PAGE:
Presentation is loading. Please wait.

Presentation is loading. Please wait.

Lymphatic System.

Similar presentations

Presentation on theme: "Lymphatic System."— Presentation transcript:

1 Lymphatic System

2 Lymphatic System The lymphatic system is a complex
network of connective tissue that is composed of: Lymphoid organs Lymph nodes Lymph ducts Lymph vessels Lymph capillaries

3 Lymphatic System The accessory lymphoid tissue of
the lymphoid organ system are: Thymus Spleen Lymph nodes Peyer’s patches Adenoids Tonsils Vermiform appendix Red bone marrow

4 Lymphatic System

5 Lymphatic System The most important functions of the
lymphatic system are: Maintenance of fluid balance in the internal environment Collects and returns interstitial fluid, including plasma protein to the blood to help maintain fluid balance Immunity To defend the body against disease by producing lymphocytes  To absorb lipids from the intestine

6 Lymphatic System The lymphatic system transports a
watery clear fluid called lymph fluid Distributes immune cells and other factors throughout the body Interacts with the blood circulatory system to drain fluid from cells and tissues 

7 Lymphatic Vessels

8 Lymphatic System From one-third to two-thirds of the plasma entering a capillary passes into the tissue space. The cells in the tissue space are bathed in this interstitial or extracellular fluid (ECF) that has been filtered from the blood. In the tissue space is where cells acquire all their needs and deposit all their products. Although most of this interstitial fluid returns to the venule end of the capillary, some does not.

9 Lymphatic System The small amount of interstitial fluid that remains is picked up by tiny vessels called lymph capillaries. The cells forming the walls of the lymph capillaries are loosely fitted together making the wall very porous. Even the large serum proteins that filtered through the capillary wall pass easily from the tissue space into the interior of the lymph capillary. The lymph capillaries of the intestinal villi, called lacteals, also pick up fat droplets.

10 Lymphatic System The lymph capillaries drain into still larger vessels that make up the lymphatic system. The flow through the lymph vessels is slow. Like blood in the veins, contraction of skeletal muscles compresses the lymph vessels and squeezes the lymph. Like the return of blood in the veins, the lymph can flow only in one direction because of valves in the vessels.

11 Lymphatic System All the lymph collected from the entire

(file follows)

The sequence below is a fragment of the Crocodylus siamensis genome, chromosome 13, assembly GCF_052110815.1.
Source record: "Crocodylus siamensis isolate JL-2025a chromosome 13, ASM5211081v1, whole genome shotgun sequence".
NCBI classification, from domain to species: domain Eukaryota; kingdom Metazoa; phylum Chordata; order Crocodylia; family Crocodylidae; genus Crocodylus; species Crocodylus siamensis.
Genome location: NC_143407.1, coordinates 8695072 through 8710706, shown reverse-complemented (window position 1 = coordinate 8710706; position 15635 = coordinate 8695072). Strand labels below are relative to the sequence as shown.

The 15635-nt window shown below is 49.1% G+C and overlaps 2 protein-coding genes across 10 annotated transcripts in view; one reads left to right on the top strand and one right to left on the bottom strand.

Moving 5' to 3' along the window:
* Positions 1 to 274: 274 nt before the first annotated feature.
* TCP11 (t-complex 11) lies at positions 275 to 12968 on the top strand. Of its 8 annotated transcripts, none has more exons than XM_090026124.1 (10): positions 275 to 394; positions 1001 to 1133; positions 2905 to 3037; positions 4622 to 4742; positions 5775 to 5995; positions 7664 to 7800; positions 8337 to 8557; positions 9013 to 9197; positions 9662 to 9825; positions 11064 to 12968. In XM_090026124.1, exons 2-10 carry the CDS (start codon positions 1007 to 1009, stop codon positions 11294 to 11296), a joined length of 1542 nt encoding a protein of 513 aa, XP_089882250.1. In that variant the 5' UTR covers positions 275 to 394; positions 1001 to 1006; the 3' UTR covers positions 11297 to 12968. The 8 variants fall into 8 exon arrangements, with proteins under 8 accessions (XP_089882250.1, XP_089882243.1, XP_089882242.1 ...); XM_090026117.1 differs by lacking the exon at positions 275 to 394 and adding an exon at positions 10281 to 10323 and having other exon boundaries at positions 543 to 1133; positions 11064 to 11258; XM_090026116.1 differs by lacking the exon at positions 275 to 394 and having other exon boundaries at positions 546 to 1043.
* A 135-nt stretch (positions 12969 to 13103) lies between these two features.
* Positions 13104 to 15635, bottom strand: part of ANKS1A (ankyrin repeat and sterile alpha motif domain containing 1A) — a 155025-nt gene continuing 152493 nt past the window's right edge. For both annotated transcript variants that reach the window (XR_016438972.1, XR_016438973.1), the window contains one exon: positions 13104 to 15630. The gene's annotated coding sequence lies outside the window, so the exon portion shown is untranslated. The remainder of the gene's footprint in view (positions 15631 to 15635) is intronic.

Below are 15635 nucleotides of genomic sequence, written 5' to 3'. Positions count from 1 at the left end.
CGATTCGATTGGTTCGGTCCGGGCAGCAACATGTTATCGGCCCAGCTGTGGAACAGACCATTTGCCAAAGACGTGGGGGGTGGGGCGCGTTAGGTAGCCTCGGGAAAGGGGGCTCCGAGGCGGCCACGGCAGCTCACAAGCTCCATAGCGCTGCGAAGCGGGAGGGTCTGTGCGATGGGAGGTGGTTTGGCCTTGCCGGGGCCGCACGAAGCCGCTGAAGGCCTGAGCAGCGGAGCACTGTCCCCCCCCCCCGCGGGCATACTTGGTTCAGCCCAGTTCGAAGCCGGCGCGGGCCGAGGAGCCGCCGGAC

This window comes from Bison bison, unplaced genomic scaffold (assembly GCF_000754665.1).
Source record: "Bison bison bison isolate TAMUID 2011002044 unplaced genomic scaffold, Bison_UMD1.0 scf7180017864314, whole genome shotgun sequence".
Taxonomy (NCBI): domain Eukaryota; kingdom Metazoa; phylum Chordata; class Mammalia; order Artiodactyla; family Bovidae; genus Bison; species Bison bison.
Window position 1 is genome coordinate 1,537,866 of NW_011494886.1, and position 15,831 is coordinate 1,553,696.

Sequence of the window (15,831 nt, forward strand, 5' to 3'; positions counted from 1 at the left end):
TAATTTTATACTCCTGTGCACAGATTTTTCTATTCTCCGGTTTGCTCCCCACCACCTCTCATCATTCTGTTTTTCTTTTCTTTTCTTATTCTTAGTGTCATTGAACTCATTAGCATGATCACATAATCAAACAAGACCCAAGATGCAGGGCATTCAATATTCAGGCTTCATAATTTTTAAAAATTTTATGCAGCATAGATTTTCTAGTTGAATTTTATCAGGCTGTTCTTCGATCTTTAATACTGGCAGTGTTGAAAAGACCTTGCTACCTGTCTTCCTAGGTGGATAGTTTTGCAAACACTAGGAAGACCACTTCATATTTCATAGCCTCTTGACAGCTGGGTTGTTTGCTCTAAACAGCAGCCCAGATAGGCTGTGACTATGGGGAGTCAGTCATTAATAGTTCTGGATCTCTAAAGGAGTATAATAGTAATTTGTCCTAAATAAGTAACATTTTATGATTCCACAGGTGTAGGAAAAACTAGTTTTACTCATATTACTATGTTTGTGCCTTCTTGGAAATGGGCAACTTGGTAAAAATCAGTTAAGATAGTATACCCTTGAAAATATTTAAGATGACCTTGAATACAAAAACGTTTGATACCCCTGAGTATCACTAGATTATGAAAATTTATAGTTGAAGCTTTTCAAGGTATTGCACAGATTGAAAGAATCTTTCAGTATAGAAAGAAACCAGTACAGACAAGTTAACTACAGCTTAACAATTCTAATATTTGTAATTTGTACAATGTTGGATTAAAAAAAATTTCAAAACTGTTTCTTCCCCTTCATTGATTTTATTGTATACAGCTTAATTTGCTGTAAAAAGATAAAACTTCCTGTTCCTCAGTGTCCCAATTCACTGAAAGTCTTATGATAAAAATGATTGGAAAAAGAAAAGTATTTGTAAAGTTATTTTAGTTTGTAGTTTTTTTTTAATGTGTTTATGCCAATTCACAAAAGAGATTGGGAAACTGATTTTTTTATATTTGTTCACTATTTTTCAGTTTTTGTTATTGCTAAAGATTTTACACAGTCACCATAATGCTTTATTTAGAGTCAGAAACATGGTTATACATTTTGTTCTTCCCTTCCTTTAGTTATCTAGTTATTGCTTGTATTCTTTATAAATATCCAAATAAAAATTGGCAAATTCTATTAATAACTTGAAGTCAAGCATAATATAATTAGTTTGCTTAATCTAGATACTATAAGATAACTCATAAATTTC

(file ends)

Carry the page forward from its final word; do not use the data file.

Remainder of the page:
Left side of the body Digestive tract and Right side of the lower part of the body The lymph then flows into a single major vessel, the thoracic duct.

12 Lymphatic System The thoracic duct empties about 100 ml
of lymph every hour into the left subclavian vein. The lymph in the right side of the head, neck, and chest is collected by the right lymph duct and empties into the right

13 Lymphatic System and Edema
The production of lymph is increased by increased blood pressure in the capillaries and/or a decreased concentration of plasma proteins—such as occurs in prolonged malnutrition. The lymphatic system may be unable to handle the increased volume of lymph, and it may accumulate in the tissues and distend them. This condition is known as edema.

14 Lymphatic System: Lymph Nodes
Lymph nodes act as filters, with an internal honeycomb of reticular connective tissue that traps foreign particles. They are bean shaped From a few millimeters to about 1-2 cm in size Humans have approximately lymph nodes When the body is fighting an infection, lymphocytes multiply rapidly and produce a characteristic swelling of the lymph nodes.

15 Lymphatic System: Lymph Nodes
Lymph nodes contain cavities, called sinuses, into which the lymph flows. The walls of the sinuses are lined with phagocytic cells, which engulf any foreign particles like bacteria. Tests have demonstrated that over 99% of the bacteria carried into a node are screened out before the lymph leaves the node on its return to the blood. This filtering mechanism is one of the most important body defenses against infectious disease. When combating a heavy infection, the lymph nodes enlarge producing "swollen glands."